For years, I’ve been trying to come up with a way to post video of some of the gorgeous scenery and great roads that I encounter while touring. I think I finally have the answer and this post contains the first attempt at using the new solution.
First, a little history
The earliest on-board videos that weren’t professional racers on MotoGP or flat-track broadcasts were guys that had purchased a GoPro. The GoPro was a neat idea, not egregiously expensive, and there were lots of waterproof cases available for them.
The only downside was that you had to turn them on and off when you wanted to record something. This wasn’t so bad when the GoPro was mounted to your helmet and you could reach it, but a lot of riders complained that the buttons were too small to be touched reliably with gloves, especially on colder days when we tend to wear heavier gloves. Also, it was difficult to tell when you had turned the GoPro on and off, unless you had it mounted on your helmet’s chin bar and could actually see the status lights on the unit with your macro–distance peripheral vision. I really hated the idea of wearing the camera, even though it would provide a rider’s view of the dash and scenery. I wanted the camera on the bike.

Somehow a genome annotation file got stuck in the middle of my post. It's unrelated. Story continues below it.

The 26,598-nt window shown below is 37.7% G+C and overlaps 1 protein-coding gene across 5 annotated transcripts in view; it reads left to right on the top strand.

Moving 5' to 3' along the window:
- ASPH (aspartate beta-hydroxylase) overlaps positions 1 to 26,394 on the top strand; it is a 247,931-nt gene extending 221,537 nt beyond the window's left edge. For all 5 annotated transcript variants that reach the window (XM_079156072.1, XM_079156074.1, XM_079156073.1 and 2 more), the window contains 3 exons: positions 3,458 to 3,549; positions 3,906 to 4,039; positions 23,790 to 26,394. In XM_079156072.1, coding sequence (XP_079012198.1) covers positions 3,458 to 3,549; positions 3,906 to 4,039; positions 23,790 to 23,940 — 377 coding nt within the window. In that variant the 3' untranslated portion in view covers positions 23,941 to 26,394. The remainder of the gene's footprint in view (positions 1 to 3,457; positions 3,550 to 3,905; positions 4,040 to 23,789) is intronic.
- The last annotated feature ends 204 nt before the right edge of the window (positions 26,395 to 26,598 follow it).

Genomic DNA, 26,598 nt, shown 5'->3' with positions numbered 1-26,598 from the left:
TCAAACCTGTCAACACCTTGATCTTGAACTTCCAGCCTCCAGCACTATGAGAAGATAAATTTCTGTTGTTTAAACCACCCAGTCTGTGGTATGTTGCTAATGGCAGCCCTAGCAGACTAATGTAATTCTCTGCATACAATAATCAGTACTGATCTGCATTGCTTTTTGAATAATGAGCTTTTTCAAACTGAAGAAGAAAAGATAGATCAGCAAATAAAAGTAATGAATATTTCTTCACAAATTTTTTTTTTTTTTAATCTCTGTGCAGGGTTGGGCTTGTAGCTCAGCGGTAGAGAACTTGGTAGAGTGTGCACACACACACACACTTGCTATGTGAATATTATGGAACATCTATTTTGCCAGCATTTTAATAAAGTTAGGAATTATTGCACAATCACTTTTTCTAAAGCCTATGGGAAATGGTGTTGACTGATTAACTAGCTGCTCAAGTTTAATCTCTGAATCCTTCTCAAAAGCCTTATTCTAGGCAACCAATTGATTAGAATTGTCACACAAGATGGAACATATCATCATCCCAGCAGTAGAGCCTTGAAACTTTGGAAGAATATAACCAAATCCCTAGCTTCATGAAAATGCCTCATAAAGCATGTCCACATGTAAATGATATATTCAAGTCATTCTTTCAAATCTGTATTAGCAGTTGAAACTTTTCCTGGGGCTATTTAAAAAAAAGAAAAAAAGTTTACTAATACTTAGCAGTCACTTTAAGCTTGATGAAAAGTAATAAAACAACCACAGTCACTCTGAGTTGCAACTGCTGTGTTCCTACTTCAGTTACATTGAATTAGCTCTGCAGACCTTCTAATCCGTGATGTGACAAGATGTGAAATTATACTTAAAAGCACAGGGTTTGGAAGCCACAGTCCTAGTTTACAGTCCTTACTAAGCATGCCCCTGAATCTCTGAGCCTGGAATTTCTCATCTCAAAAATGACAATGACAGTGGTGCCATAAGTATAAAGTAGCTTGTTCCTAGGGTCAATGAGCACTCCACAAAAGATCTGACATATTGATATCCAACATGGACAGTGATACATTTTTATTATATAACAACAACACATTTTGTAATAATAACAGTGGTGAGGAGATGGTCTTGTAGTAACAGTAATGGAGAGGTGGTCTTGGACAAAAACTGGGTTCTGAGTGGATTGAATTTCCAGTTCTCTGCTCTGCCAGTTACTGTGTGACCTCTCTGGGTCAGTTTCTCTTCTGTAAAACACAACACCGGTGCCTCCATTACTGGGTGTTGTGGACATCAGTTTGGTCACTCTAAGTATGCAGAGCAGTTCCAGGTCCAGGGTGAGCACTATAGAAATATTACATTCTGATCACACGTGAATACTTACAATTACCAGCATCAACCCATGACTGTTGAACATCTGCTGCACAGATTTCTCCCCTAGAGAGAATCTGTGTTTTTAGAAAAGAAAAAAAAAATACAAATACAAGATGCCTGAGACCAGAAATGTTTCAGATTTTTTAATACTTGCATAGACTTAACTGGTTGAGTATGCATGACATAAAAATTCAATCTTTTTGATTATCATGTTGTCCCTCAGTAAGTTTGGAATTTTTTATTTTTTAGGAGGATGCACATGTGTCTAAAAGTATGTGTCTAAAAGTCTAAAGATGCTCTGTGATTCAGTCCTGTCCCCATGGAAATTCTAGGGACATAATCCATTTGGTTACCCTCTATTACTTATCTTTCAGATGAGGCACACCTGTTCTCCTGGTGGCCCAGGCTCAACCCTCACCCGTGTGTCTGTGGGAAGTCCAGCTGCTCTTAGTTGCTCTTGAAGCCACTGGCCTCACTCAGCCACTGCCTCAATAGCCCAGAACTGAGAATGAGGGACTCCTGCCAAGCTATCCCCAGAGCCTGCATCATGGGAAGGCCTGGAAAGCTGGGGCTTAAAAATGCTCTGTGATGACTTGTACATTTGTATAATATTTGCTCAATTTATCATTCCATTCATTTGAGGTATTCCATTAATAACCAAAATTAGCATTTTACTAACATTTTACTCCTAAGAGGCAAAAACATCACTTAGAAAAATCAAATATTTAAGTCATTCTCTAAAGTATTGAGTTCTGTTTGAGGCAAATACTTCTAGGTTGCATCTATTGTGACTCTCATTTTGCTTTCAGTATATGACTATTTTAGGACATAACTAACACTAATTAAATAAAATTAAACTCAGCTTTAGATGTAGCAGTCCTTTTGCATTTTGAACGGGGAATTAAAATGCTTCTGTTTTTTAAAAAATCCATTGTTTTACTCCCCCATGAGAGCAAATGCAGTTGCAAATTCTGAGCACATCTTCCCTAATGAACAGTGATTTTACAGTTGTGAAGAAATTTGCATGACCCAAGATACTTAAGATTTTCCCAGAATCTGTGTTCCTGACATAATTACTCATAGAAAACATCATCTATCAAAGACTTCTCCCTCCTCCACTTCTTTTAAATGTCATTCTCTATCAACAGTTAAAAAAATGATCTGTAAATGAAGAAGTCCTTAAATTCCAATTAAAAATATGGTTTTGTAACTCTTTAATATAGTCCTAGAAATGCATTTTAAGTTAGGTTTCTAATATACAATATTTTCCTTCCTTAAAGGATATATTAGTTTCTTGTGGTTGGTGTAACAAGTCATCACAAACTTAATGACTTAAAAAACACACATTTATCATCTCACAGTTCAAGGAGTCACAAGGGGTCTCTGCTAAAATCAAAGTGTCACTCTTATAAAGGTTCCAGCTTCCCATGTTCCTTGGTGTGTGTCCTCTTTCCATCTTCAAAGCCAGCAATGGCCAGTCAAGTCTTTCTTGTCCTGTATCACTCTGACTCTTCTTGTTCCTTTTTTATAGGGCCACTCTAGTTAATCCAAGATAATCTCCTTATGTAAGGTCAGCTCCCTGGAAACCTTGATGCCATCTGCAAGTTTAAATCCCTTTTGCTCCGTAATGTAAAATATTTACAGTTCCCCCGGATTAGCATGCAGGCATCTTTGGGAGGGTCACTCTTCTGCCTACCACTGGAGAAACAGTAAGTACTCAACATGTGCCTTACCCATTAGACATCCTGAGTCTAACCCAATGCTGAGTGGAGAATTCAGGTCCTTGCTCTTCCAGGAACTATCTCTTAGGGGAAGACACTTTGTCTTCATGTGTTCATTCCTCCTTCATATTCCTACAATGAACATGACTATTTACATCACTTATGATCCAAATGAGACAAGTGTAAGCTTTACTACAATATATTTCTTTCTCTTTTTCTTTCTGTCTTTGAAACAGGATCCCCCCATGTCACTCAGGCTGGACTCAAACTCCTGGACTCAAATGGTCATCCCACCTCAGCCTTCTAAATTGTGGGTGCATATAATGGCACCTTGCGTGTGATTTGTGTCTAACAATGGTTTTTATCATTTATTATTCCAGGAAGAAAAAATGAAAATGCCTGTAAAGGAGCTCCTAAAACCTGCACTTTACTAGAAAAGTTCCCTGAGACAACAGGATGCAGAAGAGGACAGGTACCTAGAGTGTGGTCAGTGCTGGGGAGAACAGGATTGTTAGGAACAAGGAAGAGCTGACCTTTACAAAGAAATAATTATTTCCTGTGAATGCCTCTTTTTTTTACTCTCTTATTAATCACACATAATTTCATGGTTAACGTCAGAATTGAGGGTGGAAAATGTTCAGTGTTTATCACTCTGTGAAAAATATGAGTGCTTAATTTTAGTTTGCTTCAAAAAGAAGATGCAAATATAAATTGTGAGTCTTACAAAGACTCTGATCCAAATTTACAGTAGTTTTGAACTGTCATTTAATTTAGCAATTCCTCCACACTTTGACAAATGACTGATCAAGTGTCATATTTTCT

The other problem that users often complained about was battery life. It seemed like every early video blogger had a horror story about the time they caught the most excellent spectacle while riding only to find that the GoPro’s battery had crapped out 30 seconds before, say, the volcano erupted. I saw that some users had wired a power supply for the GoPro to the bike, but that only worked when you weren’t using a weather-proof case. Now you’re back to stopping and putting the camera away whenever the rainclouds were threatening.
One point of device conflict, especially common among BMS K1600 riders is that the bike comes with an integrated dash mount for a GPS unit.
I’m all about convergence of the devices that I need to take on a trip, so I seriously loved the idea of using my iPhone as a GPS in place of the BMW Navigator (now at model 6), which commonly costs $900+.
Of course, when I started down this path, the iPhone was not yet truly weather resistant. If it were out in the open during a storm, it was likely that it was going need a few weeks in a rice casket to be resurrected.